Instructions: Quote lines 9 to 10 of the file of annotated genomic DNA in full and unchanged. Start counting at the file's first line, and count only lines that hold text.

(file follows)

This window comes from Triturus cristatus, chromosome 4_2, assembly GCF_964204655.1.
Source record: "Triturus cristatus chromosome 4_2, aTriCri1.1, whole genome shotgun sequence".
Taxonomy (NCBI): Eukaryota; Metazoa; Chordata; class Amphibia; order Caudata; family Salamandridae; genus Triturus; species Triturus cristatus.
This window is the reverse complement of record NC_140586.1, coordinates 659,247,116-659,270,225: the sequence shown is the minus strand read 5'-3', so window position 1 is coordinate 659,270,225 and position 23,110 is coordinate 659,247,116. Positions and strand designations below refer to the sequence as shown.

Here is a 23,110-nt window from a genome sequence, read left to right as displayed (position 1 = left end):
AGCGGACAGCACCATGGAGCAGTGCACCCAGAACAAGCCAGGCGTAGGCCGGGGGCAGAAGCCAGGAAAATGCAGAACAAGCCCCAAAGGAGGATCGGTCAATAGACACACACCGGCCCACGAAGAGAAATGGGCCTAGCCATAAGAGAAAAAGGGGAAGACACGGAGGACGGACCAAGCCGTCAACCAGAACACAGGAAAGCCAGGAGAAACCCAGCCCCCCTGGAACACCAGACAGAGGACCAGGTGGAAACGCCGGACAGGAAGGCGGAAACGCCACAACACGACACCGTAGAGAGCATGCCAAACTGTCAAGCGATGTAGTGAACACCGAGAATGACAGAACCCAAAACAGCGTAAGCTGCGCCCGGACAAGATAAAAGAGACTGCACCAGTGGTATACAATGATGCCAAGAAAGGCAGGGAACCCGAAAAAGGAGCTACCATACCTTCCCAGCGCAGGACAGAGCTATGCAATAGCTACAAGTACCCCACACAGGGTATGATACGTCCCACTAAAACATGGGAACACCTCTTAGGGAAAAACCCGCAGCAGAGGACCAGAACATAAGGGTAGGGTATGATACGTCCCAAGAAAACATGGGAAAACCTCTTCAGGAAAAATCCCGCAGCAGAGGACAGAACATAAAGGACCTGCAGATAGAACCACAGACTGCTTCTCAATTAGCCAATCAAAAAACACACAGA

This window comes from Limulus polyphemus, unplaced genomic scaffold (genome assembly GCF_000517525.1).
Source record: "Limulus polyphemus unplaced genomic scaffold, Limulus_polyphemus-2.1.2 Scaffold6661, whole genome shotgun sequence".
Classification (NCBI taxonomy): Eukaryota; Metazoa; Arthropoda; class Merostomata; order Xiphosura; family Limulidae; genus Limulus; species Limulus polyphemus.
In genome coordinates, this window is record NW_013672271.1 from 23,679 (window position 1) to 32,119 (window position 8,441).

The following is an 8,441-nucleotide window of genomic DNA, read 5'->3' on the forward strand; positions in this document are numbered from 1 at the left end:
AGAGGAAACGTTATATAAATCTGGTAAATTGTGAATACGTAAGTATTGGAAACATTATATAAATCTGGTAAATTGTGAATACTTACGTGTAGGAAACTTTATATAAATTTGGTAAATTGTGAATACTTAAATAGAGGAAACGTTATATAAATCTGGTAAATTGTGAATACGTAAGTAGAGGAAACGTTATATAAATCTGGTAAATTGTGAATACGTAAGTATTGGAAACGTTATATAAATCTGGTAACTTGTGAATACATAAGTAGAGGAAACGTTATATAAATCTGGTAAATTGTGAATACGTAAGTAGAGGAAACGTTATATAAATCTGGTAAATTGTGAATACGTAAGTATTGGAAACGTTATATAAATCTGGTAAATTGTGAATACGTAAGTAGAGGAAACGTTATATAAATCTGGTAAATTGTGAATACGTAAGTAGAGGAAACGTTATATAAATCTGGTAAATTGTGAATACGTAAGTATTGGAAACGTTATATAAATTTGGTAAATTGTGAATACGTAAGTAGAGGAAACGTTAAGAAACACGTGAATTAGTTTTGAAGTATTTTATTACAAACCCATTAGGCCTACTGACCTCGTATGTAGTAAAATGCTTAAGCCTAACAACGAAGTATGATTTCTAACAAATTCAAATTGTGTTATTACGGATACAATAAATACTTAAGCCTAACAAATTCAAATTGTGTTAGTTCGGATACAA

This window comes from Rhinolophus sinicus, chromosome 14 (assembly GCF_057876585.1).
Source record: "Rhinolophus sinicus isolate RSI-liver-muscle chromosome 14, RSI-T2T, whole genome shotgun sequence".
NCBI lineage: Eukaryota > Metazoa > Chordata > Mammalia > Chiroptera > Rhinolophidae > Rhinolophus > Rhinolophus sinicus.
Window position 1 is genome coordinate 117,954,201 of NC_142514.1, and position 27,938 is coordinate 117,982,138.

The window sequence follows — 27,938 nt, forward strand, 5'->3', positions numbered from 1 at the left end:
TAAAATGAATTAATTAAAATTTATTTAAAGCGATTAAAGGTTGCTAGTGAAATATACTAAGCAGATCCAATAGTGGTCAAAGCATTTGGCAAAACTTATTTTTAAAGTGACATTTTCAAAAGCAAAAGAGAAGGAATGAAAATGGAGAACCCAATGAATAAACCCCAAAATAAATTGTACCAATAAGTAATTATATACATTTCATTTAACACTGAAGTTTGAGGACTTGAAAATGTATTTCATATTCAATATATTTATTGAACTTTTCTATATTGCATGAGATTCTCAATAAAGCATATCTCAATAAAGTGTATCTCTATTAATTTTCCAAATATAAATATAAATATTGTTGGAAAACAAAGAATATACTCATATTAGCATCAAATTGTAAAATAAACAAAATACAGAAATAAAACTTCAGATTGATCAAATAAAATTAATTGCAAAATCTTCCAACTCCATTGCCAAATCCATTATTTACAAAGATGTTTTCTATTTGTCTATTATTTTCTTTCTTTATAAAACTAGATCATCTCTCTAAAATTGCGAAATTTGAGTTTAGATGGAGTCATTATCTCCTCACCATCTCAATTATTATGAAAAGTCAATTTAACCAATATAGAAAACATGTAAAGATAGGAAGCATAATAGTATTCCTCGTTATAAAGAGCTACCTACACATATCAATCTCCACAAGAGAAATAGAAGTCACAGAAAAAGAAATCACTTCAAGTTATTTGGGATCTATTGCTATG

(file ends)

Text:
Classification (NCBI taxonomy): Eukaryota; Metazoa; Arthropoda; class Merostomata; order Xiphosura; family Limulidae; genus Limulus; species Limulus polyphemus.
In genome coordinates, this window is record NW_013672271.1 from 23,679 (window position 1) to 32,119 (window position 8,441).